Maybe you flinched at the mawkish trailer. Maybe you already know the story – a true story about a poor black kid adopted by a wealthy white one with a happily-ever-after that ends in an NFL first-round draft pick – and worried that in no way could a studio film handle with any finesse the complicated class and race dynamics within. Or maybe you’ve just seen too many “and the crowd goes wild!” sports movies. There are a lot of built-in, probably undeserved reasons to approach The Blind Side
with reservations, but writer/director John Lee Hancock (The Rookie
) makes a shrewd play in the film’s opening minutes. In a kicky beginning scored by Dave Brubeck’s spare, propulsive “Unsquare Dance,” a thickly drawling Bullock narrates footage from a 1985 NFL game. In grainy video playback, we see New York Giants’ linebacker Lawrence Taylor deliver a bone-crunching sack to the Redskins’ Joe Theismann in a takedown that ended the quarterback’s career. The play also rather violently demonstrates the essentiality of a left tackle to protect the quarterback’s blind side – information that will be called upon later in the film when a homeless, hulking 16-year-old named Michael Oher (Aaron) begins playing the same position at a Christian private school in Memphis. Hancock could have delivered that information to the audience in any number of ways, and none of them would have been half so elegant and enlivening as those opening minutes. The shrewdness comes in Hancock immediately raising the bar – an opening salvo to say “quality movie coming” – so that when the film does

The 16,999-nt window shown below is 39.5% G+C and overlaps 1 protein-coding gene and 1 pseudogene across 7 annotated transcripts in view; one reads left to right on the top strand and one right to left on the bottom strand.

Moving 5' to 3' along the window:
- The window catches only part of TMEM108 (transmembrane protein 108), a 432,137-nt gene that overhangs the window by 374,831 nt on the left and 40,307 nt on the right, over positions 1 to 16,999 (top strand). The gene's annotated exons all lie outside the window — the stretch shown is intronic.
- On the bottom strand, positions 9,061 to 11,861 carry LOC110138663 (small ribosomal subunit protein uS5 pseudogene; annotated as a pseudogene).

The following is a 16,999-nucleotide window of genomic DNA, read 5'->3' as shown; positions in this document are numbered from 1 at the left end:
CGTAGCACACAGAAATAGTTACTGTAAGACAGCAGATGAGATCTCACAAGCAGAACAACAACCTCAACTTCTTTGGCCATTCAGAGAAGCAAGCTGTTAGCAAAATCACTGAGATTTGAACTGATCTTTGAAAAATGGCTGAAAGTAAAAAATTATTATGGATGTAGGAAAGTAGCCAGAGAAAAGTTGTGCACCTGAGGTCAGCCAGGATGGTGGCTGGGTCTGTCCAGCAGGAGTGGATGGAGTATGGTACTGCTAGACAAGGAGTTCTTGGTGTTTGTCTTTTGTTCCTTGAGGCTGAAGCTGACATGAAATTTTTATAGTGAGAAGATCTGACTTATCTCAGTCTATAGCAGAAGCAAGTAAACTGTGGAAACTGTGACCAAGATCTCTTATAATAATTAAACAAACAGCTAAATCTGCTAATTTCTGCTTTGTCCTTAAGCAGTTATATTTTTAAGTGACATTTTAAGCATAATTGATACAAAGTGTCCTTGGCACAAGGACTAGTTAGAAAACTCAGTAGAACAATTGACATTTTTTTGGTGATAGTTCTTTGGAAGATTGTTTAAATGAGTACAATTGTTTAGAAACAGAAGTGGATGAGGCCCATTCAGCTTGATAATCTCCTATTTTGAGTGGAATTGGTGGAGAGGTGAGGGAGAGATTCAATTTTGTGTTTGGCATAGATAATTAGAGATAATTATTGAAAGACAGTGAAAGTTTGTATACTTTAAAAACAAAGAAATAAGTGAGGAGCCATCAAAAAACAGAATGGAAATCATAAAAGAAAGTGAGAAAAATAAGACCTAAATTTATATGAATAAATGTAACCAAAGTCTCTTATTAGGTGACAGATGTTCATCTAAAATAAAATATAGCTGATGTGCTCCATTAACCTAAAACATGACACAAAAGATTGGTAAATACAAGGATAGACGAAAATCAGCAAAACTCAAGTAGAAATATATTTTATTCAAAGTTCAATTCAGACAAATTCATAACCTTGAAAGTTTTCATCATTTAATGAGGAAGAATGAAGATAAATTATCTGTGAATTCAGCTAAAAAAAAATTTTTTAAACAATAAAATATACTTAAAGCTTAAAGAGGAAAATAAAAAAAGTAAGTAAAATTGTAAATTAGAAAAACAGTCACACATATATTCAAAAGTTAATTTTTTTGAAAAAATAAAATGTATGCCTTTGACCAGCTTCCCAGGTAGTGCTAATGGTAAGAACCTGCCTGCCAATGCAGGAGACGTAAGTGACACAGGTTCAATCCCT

inevitably slide into the standard tropes of sports and local-boy-makes-good movies, the effect is less rankling. (Good will established early is a lot harder to blot out than a bad first impression.) Also in the plus column are two standout performances: Aaron, as the sweet-mannered but largely uncommunicative Michael (Aaron does some very subtle body work, using the way he carries his heft as an emotional signpost), and Bullock, as the prickly, straight-talking Memphis socialite who welcomes Michael into her home and eventually makes him a part of the family. This is a dream role for Bullock – finally, a job that requires her to be adult, tart, and smart, all at once – and she makes good use of it. It’s not an altogether convincing portrait, but it is an entertaining, even moving one, and the forcefulness of her presence goes a long way in pulling the film back from the brink of cuddliness. The Blind Side
– which Hancock adapted from Michael Lewis’ nonfiction book The Blind Side: Evolution of a Game
– doesn’t rise to the challenge inherent in its premise: That is, Hancock mostly restricts the story’s scope to its heartwarming bits and begs off any serious investigation of race. The reason, of course, is that this isn’t that kind of movie. But I couldn’t help but wish that it were.